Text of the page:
FOGcon panel--The Best Advice I Never Got20 Mar 2016
Here are my notes from a super useful panel on writing. The wonderful panelists (Kyle Aisteach, Effie Seiberg, Cassie Alexander, Vylar Kaftan, and Katharine Kerr) were kind enough to share their wisdom about writing, life, and the business side of things.
Disclaimer: This isn’t a transcript. Lots of stuff is paraphrased, and everything is filtered through my brain, so no promises about accuracy.
- Be kind to yourself
- You don’t write fiction with the rational parts of your brain
- Everyone has days like that. (You know, the bad days.) But try not to have weeks or months like that
- On social media, it looks like everyone is doing well. We don’t always see the failures that others have, only our own.
- When in doubt, take editors at their word
- Sometimes there’s advice to not give up on a piece. You don’t have to give up, but you can postpone and write something else
- There is no such thing as making it
- You can work hard and still not do well
- You can’t control the business side of things or what other people think of your writing, but you can control you relationship to your writing
- Just because something is published doesn’t mean it’s good (and visa versa)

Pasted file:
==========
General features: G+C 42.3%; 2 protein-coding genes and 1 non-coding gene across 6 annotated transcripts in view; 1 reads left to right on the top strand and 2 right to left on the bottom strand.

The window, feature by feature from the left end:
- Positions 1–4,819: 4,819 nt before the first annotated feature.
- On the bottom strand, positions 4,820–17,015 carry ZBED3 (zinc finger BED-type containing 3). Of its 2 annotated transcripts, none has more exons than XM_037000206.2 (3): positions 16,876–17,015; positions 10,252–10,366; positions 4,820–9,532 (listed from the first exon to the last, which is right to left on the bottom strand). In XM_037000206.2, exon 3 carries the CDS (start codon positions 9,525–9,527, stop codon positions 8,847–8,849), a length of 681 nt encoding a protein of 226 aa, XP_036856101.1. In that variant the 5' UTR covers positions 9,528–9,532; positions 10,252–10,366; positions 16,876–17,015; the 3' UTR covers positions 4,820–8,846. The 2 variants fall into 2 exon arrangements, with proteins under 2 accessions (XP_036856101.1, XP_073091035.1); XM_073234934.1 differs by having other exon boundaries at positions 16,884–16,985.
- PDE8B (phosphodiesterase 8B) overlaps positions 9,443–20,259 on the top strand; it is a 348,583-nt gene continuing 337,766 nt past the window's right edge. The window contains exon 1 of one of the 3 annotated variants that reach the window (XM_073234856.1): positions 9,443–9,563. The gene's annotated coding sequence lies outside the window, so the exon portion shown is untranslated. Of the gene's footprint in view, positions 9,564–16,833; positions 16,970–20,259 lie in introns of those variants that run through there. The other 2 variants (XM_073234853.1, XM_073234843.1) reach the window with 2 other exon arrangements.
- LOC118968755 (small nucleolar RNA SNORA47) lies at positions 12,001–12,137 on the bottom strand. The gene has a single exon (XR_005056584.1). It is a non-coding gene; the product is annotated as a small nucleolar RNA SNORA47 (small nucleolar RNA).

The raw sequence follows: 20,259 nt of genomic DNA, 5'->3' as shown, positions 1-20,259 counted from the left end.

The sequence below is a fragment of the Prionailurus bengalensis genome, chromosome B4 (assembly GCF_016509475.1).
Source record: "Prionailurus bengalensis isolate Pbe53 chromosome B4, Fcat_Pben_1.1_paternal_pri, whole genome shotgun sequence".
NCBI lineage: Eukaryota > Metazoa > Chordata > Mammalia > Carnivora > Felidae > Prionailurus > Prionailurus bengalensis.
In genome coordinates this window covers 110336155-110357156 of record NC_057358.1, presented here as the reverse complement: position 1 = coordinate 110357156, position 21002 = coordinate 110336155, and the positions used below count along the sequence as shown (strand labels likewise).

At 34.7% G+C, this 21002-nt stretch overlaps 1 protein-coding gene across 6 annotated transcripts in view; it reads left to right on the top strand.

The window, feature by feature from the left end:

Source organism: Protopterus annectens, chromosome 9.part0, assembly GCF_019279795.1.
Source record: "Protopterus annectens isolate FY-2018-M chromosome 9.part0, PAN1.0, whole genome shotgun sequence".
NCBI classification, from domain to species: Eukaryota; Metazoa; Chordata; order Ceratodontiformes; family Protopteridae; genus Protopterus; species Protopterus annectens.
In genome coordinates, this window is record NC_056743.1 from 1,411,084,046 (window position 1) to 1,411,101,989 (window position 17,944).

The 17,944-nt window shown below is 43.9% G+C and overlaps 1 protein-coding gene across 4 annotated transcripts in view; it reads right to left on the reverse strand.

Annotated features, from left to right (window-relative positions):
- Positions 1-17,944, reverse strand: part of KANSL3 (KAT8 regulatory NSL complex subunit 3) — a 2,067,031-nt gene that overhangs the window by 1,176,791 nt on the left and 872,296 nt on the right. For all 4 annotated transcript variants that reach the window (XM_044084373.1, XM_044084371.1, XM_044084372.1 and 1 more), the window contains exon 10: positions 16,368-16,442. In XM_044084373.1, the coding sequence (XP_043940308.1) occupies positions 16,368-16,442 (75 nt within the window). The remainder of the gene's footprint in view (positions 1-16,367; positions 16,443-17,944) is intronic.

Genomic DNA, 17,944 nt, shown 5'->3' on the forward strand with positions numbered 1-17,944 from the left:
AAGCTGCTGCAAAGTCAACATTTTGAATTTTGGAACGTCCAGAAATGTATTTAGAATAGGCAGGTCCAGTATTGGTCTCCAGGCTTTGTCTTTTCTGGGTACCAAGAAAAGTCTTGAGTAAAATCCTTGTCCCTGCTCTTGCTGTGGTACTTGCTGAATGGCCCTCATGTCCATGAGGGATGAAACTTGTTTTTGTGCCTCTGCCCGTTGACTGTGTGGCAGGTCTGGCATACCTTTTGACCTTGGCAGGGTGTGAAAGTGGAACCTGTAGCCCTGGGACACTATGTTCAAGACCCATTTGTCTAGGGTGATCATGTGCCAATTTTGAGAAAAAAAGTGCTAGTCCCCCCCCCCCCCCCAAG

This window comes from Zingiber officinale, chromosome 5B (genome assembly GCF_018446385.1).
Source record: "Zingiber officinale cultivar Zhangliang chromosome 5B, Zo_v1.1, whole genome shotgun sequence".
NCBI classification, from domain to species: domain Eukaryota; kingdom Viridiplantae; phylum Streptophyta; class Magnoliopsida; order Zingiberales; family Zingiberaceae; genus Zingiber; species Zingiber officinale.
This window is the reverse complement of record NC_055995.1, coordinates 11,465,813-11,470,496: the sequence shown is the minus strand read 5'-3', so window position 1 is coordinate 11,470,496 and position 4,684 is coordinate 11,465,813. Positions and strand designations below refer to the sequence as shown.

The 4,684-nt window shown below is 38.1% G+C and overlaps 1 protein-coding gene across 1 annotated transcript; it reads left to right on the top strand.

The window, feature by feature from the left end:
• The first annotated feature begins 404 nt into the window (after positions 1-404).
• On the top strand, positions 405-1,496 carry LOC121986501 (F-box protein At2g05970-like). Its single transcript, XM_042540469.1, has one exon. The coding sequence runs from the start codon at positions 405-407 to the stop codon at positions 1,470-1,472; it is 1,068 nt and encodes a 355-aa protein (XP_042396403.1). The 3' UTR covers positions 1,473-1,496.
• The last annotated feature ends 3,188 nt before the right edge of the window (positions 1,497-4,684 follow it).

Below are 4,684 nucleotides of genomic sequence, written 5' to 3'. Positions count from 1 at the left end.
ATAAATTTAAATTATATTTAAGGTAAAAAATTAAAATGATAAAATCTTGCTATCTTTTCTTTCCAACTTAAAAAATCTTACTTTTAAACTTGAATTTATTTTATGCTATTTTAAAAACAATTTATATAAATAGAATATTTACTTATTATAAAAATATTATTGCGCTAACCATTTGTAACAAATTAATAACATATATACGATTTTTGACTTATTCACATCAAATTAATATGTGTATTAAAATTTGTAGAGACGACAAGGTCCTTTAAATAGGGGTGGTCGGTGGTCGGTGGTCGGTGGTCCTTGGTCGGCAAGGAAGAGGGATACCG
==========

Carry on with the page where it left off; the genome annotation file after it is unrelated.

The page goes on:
- No story is for everybody
- Remember Yog’s Law. Money should flow to the writer. (Beware of shady contests and other scams.)
- Make choices as if you’ll become a Hugo grandmaster
- For book contracts, it can be useful to have a contracts lawyer look at it.
- For short story contracts, you need a reversion clause.
- Don’t be so eager to sell that you fall prey to a scam or sell to a shady venue
- Don’t be afraid to walk away from a sale if you need to
- It’s necessary to have moral support as a writer
- Writing often gets good when you stop thinking about craft and just tell your story
- Your process can change
- If you get stuck, try writing just one sentence. Then after a few days of that, try one paragraph. Then one page.
- When possible, be honest with yourself, and filter all writing tips through your own situation. Do what works for you.
- Your first draft can be bad